School of Sport, Exercise and Rehabilitation Sciences researchers have conducted a nationwide survey that aims to identify how our memories of school PE influence our relationship with physical activity as adults.
The Big PE Conversation explores what has inspired, or hindered, our behaviour in later years – with a view to shaping the PE lessons of the future to encourage a sustainable, healthy lifestyle.
As a nation, we are currently not doing enough physical activity to meet the minimum required to stay healthy.
Professor Kathy Armour (pictured), Head of the School of Sport, Exercise and Rehabilitation Sciences, said: “When you think about the money, and indeed the hours, invested in our PE curriculum, we really haven’t done enough to understand how this affects our level of activity as adults.
"Though there is a great body of work on how investment translates into the performance of elite athletes and Olympics medal tables, this is an opportunity to help us to create more positive and effective PE and sport experiences for every child."
Evidence shows that the amount of physical activity undertaken by children decreases as they get become older.
Ofsted have been critical of PE at primary school level and adolescents are turning their back on physical activity at an alarming rate: a trend that is particularly prevalent for girls between 11-15.
Dr Kyriaki Makopoulou said: "This survey can be a catalyst for how we design smarter curricula for the next generation of school children. Without the data, how can we possibly be sure that what we are doing is right?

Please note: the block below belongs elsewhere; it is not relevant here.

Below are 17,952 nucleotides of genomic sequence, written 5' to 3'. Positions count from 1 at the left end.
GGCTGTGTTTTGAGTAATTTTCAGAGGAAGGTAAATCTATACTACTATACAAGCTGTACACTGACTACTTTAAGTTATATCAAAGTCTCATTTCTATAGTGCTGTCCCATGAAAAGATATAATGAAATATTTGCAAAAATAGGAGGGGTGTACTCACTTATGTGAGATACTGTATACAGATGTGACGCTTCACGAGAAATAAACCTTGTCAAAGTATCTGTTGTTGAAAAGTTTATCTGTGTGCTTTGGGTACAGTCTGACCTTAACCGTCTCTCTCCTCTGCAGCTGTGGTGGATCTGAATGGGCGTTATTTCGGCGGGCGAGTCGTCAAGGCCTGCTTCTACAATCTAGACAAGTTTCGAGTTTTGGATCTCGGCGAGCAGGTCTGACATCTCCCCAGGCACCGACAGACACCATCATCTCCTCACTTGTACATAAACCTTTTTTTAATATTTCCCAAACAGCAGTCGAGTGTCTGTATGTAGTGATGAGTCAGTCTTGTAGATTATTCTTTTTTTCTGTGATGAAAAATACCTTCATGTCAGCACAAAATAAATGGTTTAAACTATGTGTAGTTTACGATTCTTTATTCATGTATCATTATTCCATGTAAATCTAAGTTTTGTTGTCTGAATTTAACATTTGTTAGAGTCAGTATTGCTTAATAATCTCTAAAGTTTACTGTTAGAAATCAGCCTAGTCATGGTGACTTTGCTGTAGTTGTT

"Should there be more focus on team sports or individual pursuits? Does our geographical location determine how we perceive our school sports? These are the questions that we need help from the public to answer."
"Everyone has a story to tell; whether we remember PE fondly or in a less positive light. There is a minefield of myths and assumptions, I think, about what school sports are really like – and the only way to find out is to be part of a bigger conversation."
Alongside the survey, the team will be taking to Twitter to talk to the public about their most prominent memory of school sports using the hashtag #bigPEconversation.
The team hope that the ensuing research will help policy makers create more positive and effective PE and sport experiences for school children.
The results of the survey will be submitted as evidence that can support changes such as; the type of training PE teachers receive, the range of activities offered in schools, the teaching approaches taken and the best ways to involve competition.
Professor Armour said: "We want as many people to take part as possible. It’s high time that we really investigate what does – and does not – 'work' in inspiring lifelong engagement in physical activity."
To complete the survey, participants must be over 18 years old, be a current resident of the United Kingdom and have attended school within the United Kingdom.